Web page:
As Kent explored the town, he looked around for signs of life. He could sense other people, but saw none. Glancing at a house, he spotted a face behind a cracked, cloudy window. It was a little girl.
“Hey!” Kent shouted, running towards the house. The face calmly moved away from the window as he approached.
“Please! I need help!” Kent vigorously jiggled the doorknob but it was no use. He desperately banged on the door, then tried to break it down but was too weak from hunger. Slowly collapsing on the doorstep, Kent begged the girl to acknowledge him. There only came silence in return. He rose to his feet and peered in the window. It was hard to see clearly through the filth, but there seemed to be something moving in the background.
“Hey!” Kent shouted again, banging on the glass which broke easier than expected. He tried to climb through the window but just couldn’t manage, so he gave up and continued to stumble through the empty town. Brian had to be in one of those houses, but which one? He wondered how many of them had children inside.
As Kent walked towards the center of the town, the dust clouds parted to reveal the central building. It was even more run-down than the rest of the village. Boards were hanging by singular nails; windows were broken—the roof nearly caving in. Kent didn’t notice at first but the house had an octagonal shape. He walked around it looking for a door, but there were only windows.
A strange curiosity overcame him and Kent was compelled to look through one of the broken panes. There were slivers of light coming through cracks in the ceiling, revealing broken furniture and dead rodents. In the center, a single beam illuminated a figure sitting on a small stool. It was a little boy.
“Brian!” Kent shouted. The boy slowly raised his head, bringing his face into the light. His eyes were swollen and his cheeks were stained with tears. His body shook and his lips quivered as he spoke.
“Brian! Are you okay?!” Kent had a rush of adrenaline. He could surely climb through the window this time.
“Dad…” Brian whispered sadly.
“It’s going to be okay, son! I’m coming!” Kent smashed the remaining glass with his fists and attempted to hoist himself up into the window.
“H-h-… h-help m-me…”
Kent couldn’t bear to hear Brian so frightened. It was driving him mad with concern. All this time he wasn’t even sure if he would find his son, but seeing him now was tearing his heart in every direction.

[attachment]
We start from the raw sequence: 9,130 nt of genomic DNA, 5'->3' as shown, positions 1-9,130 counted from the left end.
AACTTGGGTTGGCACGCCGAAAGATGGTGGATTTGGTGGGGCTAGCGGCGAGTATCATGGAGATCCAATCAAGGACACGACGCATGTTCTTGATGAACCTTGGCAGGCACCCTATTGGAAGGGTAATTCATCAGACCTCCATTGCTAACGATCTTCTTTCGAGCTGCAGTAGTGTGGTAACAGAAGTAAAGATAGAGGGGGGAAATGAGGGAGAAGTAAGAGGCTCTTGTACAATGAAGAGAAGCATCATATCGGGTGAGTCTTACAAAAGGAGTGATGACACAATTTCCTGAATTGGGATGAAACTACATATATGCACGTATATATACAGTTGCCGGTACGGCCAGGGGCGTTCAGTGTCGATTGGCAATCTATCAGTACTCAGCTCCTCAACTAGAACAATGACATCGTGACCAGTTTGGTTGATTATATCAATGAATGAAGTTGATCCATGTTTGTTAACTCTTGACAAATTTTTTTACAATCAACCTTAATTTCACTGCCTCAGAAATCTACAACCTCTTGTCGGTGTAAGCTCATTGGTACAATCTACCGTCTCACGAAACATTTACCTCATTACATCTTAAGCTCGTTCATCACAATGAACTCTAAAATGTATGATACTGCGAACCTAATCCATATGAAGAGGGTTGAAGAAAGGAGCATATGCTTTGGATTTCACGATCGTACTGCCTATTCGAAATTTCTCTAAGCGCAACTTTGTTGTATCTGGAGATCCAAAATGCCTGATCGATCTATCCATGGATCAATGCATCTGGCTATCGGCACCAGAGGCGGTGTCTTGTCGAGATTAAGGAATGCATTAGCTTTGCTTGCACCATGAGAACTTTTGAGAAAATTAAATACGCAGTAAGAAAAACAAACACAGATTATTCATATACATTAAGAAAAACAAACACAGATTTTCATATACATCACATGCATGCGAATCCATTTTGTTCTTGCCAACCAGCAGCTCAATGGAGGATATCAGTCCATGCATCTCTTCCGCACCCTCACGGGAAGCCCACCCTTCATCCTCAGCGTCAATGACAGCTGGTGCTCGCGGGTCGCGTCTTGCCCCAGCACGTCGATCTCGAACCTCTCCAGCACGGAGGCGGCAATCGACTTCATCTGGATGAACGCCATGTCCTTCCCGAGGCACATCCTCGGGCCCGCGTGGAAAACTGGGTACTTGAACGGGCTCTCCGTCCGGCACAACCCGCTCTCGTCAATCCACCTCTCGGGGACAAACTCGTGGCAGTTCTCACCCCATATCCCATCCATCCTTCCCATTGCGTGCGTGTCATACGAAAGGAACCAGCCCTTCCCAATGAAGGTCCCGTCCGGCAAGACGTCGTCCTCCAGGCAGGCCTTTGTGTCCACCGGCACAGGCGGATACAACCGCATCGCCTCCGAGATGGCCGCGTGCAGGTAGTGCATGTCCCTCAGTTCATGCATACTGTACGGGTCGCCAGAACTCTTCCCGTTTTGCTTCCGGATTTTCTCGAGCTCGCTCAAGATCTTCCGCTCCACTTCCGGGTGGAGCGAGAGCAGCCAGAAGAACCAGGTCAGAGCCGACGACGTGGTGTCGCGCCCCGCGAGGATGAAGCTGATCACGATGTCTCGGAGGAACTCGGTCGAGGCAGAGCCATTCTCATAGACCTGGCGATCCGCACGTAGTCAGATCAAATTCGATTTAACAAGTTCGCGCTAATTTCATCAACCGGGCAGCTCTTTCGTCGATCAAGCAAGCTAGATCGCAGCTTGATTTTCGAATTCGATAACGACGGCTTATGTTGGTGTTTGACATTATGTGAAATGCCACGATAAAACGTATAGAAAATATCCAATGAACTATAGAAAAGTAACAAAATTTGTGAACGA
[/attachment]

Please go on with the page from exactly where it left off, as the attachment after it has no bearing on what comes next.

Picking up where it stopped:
“I’m coming, Brian! I’m com-”
Kent froze at the sight of something coming into the light that shined on his son. A finger, perhaps. No, a paw? Another appeared. They were long and dark—covered in fur. Was there a wild animal threatening Brian? A third appeared. They waved hypnotically in the air in front of Brian’s face. Then one gently caressed his cheek. A voice spoke—a hideous, slow voice—sharp and full of treble.
“Weee looove hiiimm…”
Every muscle in Kent’s body stiffened at once. Every hair stood up. He watched the waving appendages and listened to the horrible voices, unable to react.
“Heee iiiss deeeaarr tooo uuusss…”
“Yesss… weeee loooove hiiimm…”
“Weee cheerrrisshh hiiimm…”
More slender, furry appendages danced into the light around Brian. They covered him—touched him. Soon, the figures moved closer, allowing Kent to view their previously shrouded forms. Their bodies were furry as well—the size of a large dog or wolf—but segmented and with too many legs to be a mammal. Kent then realized what they were: his darkest fear.
“D-dad…” Brian managed to whimper through his intense fright. Kent couldn’t move or respond. He was paralyzed. His most horrible nightmare was standing before him, larger than he could have ever imagined. Brian began to sob, but he had no tears left.
As the creatures continued to surround Brian, their faces finally revealed themselves. They looked almost human, almost familiar, but with eyes all over their foreheads and two large, wet fangs. Their hideous visages sent Kent into a complete state of shock. Again, they spoke.
“Woooonnn’t yooouu joooiiinn uussss?”
“Yeesss… jooiiinn uusss… ffooorrr diiinnerr…”
Suddenly, multiple bodies started to move towards Kent. The nightmare was closing in. He snapped out of shock and fell from the window onto his back, scrambling like a cat who didn’t land on their feet. Once he got his footing, he ran away as fast as he could without looking back.